The winning bid for the New Orleans area bulk sale came from LavigneBaker Petroleum, LLC, a Shell wholesaler, in the amount of $37 million. In December 2007, Shell and LavigneBaker entered into an Asset Purchase and Sale Agreement for 52 Shell branded retail service stations in the New Orleans area, including the site involved in the expropriation. In the Asset Purchase and Sale Agreement, LavigneBaker acknowledged that the agreed upon purchase price reflected the fact that the site at issue was subject to a public taking. As part of the sale, LavigneBaker was required to enter into a separate Branding and Product Purchase Commitment Agreement, wherein it agreed to purchase a minimum volume of gasoline from Shell for the purchased sites, which it signed in February 2008.

         Prior to the sale, in August 2006, the DOTD filed an expropriation lawsuit against Dr. Daniel, as owner of the land sought to be expropriated, and Shell Oil Company, as lessee of the land at issue. The DOTD estimated just compensation for the taking to be $28, 255, which it sought to deposit into the registry of the court. An order of expropriation was signed by the trial court on August 30, 2006. Thereafter, the parties stipulated that Motiva Enterprises, LLC ("Motiva") was the proper lessee of the land at issue and that Motiva would be named in place of Shell Oil Company.

         In a separate lawsuit, filed in April 2007 and amended in May 2007, the DOTD filed an expropriation petition against Motiva seeking to acquire certain improvements, including a self-illuminated sign, concrete paving and curbing, and landscaping, allegedly owned by Motiva that were located within a certain right of way needed for the construction project. The DOTD estimated the just compensation for these improvements to be $29, 510. An order of expropriation was signed by the trial court on April 4, 2007. On motion of Motiva, the two lawsuits were consolidated.

         On April 13, 2007, the DOTD and Dr. Daniel filed a joint petition indicating they had reached a settlement in connection with the expropriation, with Dr. Daniel agreeing to accept $25, 350 as a final award of just and adequate compensation for the expropriated property. A judgment confirming the settlement was signed on April 19, 2007.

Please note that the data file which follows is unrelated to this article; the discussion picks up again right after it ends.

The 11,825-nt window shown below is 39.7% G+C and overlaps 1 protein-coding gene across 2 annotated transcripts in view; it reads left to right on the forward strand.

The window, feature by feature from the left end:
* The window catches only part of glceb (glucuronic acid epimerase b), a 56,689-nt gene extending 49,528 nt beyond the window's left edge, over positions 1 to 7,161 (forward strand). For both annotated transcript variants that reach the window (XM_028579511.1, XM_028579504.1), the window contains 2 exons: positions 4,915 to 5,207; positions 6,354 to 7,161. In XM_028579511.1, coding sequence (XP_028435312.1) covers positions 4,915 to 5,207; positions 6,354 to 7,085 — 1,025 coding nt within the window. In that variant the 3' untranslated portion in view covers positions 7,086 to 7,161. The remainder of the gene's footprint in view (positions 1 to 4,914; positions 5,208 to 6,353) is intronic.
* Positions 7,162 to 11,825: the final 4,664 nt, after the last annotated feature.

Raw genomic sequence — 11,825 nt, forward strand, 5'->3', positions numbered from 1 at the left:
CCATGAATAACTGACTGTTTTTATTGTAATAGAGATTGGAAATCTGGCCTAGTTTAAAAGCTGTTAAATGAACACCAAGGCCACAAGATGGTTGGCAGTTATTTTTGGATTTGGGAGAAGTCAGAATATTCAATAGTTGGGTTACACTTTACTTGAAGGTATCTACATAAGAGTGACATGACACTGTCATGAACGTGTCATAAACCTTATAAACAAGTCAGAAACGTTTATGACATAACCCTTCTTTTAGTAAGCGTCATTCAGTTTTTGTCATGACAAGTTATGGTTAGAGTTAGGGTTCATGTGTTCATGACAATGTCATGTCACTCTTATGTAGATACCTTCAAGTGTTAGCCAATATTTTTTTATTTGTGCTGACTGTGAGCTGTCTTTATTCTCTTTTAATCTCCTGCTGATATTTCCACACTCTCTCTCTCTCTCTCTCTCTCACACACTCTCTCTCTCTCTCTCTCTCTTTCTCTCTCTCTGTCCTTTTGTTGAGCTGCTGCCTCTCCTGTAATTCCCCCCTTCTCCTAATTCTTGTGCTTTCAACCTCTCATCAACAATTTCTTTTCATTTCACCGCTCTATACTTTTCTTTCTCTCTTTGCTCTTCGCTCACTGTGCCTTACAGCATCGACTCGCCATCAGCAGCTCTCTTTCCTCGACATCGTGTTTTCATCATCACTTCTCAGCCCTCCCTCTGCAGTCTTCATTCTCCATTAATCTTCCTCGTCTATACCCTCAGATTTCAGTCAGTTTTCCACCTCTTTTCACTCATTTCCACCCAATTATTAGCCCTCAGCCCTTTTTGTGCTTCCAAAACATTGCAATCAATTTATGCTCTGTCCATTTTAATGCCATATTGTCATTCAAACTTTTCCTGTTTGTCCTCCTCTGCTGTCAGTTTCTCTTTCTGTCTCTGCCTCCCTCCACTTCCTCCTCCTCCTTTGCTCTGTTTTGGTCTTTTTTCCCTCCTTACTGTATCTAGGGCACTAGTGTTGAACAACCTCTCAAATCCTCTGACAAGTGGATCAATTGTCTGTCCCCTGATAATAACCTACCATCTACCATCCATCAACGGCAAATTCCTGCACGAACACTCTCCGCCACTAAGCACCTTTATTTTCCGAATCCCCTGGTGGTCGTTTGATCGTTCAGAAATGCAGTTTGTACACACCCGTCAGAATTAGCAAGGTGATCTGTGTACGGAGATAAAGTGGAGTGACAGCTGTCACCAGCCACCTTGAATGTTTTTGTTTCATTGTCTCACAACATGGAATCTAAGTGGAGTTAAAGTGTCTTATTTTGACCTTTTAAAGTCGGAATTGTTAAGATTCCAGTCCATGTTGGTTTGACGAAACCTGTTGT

Motiva subsequently filed an answer and reconventional demand. In its reconventional demand, Motiva alleged it operated a gas station/convenience store on a portion of the expropriated property. Motiva asserted that it would not be able to conduct its business from this location in its post-taking condition. Specifically, Motiva alleged it would not be able to safely operate its dispensing units on the Causeway Blvd. side of the business, which would greatly impact the continued operation of the station. Motiva averred it was entitled to be compensated to the full extent of its economic loss, including lost profits.

         Approximately two and one half years later, in March 2010, Motiva amended its reconventional demand to indicate that it had assigned its interests in the subject property and improvements to LavigneBaker in February 2008. Motiva claimed that it assigned its rights at a greatly reduced price due to the diminution in value of the property caused by the expropriation and the anticipated loss of economic revenue during the construction. As such, Motiva sought damages for diminution of property value and lost profits caused by the expropriation. In November 2017, Motiva supplemented its ...